// ONS says total retail sales volumes in July rose 3.6% compared with June
// This is 3% above pre-pandemic levels
// However, fashion and household sales were stuggling
Shoppers returned to high streets in increasing numbers last month but business at clothes and household goods stores remains below pre-pandemic levels, official figures show.
The ONS said total retail sales volumes in July rose 3.6 per cent compared with June and are now three per cent above pre-pandemic levels.
However, it said there was a distinct split emerging between food and online retailers, which have surpassed February’s sales figures, and non-food businesses, which have not.
“Retail sales have now regained all the ground lost during the height of the coronavirus restrictions as more stores open for trade and online sales remain at historically high levels.” ONS deputy national statistician for economic statistics Jonathan Athow said.
“While still below their pre-pandemic levels, both fuel and clothing sales continued to recover.
“Meanwhile, food sales fell back from their recent peaks as people started to venture back into pubs and restaurants.”
In July, the volume of food store sales fell 3.1 per cent compared with June.
Online sales also fell from June highs – back 2.1 per cent – although both measures remain above pre-pandemic levels.
The retail industry contributes around 5.4 per cent to GDP, used to measure a nation’s growth, and is one of the biggest private sector employers in the UK.
The pandemic has led to more than 40,000 job losses already announced in the sector as business leaders said the industry is going through a structural, rather than cyclical, change.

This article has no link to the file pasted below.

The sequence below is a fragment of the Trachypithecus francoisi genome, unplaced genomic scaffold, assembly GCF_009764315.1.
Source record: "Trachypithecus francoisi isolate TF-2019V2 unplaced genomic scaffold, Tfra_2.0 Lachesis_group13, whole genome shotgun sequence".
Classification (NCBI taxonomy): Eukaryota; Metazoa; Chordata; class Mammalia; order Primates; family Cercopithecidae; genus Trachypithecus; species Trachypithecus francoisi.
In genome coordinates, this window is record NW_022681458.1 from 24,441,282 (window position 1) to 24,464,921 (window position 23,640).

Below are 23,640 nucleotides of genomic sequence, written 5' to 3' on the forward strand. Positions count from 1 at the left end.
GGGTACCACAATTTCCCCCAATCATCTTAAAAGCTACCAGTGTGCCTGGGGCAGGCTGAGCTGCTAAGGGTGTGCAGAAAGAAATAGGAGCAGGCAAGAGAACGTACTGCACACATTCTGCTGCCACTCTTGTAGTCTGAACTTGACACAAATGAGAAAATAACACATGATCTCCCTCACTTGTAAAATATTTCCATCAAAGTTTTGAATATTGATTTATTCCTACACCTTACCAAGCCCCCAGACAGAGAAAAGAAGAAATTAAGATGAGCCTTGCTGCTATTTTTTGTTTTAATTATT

As of July, fashion sales were 25.7 per cent lower than February – shedding light on Marks & Spencer’s decision to axe around 7000 jobs, primarily in its non-food division, earlier this week.
Household goods and DIY stores have enjoyed a strong recovery by comparison, and sat six per cent above February levels in July, with stores reporting an increase in people carrying out home projects.
However, total non-food store sale volumes were 6.6 per cent lower than their pre-pandemic levels, with the DIY sector unable to offset the fashion stores, the ONS said.
Department store sector sales were 5.1 per cent lower in July compared with February, it added, at a time when Debenhams was in administration, John Lewis has confirmed it would close stores, and House of Fraser may suffer without government intervention, according to its owners.
BRC chief executive Helen Dickinson said the latest ONS Retail Sales Index figures mask a crisis under way in some parts of the retail industry.
“While food and online have shown growth, the hustle and bustle of shoppers and workers has yet to return to major town and city centres, continuing to impact sales significantly in those locations,” she said.
“In-store non-food sales were down over £1.6 billion per week during lockdown and July’s uplift reported by the ONS doesn’t make up for that lost ground.
“The survival of many retail businesses hangs in the balance. Some retailers haven’t been able to pay their rent for the period where they were required to close for our national benefit and numbers of job losses and shop closures are rising.
“Unless another viable solution is found, the government should extend the moratorium on aggressive landlord debt enforcement beyond September.”
with PA Wires